“My whole philosophy of Barbie was that through the doll, the little girl could be anything she wanted to be. Barbie always represented the fact that a woman has choices.”
- Ruth Handler (creator of the Barbie doll, shown left), on being inspired by her young daughter Barbara’s fascination with teenage life and love for fashion dolls.
Ruth and Elliot Handler (shown here) founded Mattel Creations in 1945, and 14 years later, Ruth Handler gave the world the Barbie doll. When asked her relationship to Barbie, Ruth simply replied, "I'm Barbie's mom."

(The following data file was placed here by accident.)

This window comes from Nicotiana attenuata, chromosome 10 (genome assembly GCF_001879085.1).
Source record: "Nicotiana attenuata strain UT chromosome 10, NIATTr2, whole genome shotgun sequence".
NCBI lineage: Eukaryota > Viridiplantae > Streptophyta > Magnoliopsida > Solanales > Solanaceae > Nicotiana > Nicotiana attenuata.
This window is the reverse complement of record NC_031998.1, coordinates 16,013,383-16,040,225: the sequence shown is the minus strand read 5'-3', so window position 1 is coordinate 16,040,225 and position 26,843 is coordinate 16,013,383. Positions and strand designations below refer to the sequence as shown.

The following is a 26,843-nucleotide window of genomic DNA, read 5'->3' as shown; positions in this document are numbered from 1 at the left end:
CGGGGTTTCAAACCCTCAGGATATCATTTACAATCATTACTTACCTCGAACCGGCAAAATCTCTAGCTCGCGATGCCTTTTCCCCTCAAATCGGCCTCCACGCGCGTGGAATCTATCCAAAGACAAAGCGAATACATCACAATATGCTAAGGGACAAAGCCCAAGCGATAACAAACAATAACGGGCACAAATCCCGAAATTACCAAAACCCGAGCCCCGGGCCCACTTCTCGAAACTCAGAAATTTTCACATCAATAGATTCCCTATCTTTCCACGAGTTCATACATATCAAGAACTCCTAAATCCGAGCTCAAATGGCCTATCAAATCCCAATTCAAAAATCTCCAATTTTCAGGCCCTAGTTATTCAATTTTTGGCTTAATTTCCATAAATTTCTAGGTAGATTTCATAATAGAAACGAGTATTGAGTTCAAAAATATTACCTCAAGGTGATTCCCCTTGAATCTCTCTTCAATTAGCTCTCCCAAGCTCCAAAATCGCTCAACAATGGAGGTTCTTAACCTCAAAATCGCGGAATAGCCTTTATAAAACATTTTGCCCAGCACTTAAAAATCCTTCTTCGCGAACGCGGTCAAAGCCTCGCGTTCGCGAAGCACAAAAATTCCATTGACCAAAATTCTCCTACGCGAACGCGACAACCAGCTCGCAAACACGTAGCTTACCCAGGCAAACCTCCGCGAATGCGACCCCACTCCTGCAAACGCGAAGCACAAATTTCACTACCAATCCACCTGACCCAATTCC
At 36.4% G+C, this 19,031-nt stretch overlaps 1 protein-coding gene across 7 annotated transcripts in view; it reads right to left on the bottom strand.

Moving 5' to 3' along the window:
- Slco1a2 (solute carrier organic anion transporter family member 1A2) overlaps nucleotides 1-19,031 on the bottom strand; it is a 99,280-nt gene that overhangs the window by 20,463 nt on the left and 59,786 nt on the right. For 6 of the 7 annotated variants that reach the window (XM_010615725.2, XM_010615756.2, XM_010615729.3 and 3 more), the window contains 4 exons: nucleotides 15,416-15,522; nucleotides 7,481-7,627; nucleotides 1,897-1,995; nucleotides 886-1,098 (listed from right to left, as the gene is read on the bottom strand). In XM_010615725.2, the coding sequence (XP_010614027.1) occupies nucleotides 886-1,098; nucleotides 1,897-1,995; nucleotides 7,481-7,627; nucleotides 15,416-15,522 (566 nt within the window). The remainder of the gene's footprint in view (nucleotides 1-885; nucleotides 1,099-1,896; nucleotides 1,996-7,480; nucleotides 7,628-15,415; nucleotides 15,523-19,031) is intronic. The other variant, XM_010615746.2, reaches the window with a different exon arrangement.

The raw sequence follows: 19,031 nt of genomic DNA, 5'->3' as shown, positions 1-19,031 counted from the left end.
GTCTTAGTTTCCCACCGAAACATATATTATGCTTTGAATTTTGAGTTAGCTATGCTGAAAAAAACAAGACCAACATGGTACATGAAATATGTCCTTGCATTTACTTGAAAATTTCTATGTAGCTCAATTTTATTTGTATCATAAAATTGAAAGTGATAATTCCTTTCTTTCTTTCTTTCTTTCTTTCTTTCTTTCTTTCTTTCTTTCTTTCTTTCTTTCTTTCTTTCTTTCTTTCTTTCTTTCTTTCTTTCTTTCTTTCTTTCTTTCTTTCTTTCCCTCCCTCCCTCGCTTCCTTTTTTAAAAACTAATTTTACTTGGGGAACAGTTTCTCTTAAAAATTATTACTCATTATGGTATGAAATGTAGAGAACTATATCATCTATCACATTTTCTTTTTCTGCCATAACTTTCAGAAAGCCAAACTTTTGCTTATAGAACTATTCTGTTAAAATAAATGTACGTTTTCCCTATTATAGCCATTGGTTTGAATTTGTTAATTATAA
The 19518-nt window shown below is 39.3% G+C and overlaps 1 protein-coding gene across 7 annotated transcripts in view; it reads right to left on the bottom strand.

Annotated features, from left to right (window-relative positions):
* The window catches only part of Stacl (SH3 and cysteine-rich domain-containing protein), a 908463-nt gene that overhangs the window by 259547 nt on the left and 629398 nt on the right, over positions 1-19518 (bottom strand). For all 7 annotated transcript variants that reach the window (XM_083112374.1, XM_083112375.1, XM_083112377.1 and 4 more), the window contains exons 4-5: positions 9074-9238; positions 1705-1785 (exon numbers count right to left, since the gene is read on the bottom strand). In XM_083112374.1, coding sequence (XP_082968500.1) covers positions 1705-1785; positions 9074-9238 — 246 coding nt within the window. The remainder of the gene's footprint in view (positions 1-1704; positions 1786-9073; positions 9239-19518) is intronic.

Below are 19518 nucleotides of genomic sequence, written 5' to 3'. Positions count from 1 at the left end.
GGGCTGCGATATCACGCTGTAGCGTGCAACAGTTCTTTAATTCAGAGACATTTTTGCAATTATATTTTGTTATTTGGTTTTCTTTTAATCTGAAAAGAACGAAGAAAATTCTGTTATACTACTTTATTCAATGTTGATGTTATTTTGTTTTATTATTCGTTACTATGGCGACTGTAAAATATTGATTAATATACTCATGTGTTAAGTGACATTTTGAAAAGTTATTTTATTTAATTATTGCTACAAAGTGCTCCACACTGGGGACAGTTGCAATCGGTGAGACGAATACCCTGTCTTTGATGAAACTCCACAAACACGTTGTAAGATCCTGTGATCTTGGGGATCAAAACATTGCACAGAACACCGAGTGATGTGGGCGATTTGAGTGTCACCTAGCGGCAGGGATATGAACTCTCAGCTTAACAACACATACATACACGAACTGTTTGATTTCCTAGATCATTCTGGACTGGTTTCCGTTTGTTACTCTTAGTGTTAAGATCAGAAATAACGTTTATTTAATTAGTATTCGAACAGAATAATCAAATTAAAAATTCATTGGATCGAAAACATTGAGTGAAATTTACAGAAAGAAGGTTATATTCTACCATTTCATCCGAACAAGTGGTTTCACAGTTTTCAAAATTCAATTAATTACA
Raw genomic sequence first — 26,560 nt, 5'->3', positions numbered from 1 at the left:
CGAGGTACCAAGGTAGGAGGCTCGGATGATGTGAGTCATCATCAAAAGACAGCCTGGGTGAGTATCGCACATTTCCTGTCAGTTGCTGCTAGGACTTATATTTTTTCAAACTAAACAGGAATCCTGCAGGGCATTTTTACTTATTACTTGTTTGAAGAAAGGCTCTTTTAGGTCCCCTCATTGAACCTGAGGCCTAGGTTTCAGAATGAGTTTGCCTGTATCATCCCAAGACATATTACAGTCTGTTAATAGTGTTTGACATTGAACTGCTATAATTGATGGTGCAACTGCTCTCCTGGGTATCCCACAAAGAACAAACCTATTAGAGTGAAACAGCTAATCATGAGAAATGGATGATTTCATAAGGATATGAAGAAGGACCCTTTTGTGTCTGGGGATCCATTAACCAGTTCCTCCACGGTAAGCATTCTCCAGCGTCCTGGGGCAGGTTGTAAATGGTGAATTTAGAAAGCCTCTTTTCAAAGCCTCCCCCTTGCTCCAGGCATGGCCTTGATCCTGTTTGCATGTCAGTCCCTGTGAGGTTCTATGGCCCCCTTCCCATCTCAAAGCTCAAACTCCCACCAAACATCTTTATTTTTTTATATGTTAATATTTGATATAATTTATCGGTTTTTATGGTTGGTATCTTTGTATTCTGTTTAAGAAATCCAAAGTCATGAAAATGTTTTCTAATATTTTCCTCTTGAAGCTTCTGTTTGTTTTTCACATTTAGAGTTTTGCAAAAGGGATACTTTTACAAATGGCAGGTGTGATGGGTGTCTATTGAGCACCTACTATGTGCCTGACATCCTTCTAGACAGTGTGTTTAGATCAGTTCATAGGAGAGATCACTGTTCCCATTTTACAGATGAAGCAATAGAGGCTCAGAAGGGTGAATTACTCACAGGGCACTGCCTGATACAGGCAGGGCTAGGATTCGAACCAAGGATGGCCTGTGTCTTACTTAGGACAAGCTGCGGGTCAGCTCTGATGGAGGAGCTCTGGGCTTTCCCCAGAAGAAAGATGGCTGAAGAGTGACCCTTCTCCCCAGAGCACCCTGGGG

The inspiration for Barbie came as Ruth watched her daughter Barbara playing with paper dolls. Barbara and her friends used them to play adult or teenage make-believe, imagining roles as college students, cheerleaders and adults with careers. Ruth immediately recognized that experimenting with the future from a safe distance through pretend play was an important part of growing up. She also noticed a product void and was determined to fill that niche with a three-dimensional fashion doll.
Several years and many designs later, Mattel introduced Barbie, the Teen-Age Fashion Model, to skeptical toy buyers at the annual Toy Fair in New York on March 9, 1959. Never before had they seen a doll so completely unlike the baby and toddler dolls popular at the time.
Today, with a professional resume thicker than a phonebook, a circle of friends that rival any social network and a community of caring that spans the globe, Barbie continues to find new ways to inspire and encourage the next generation of girls.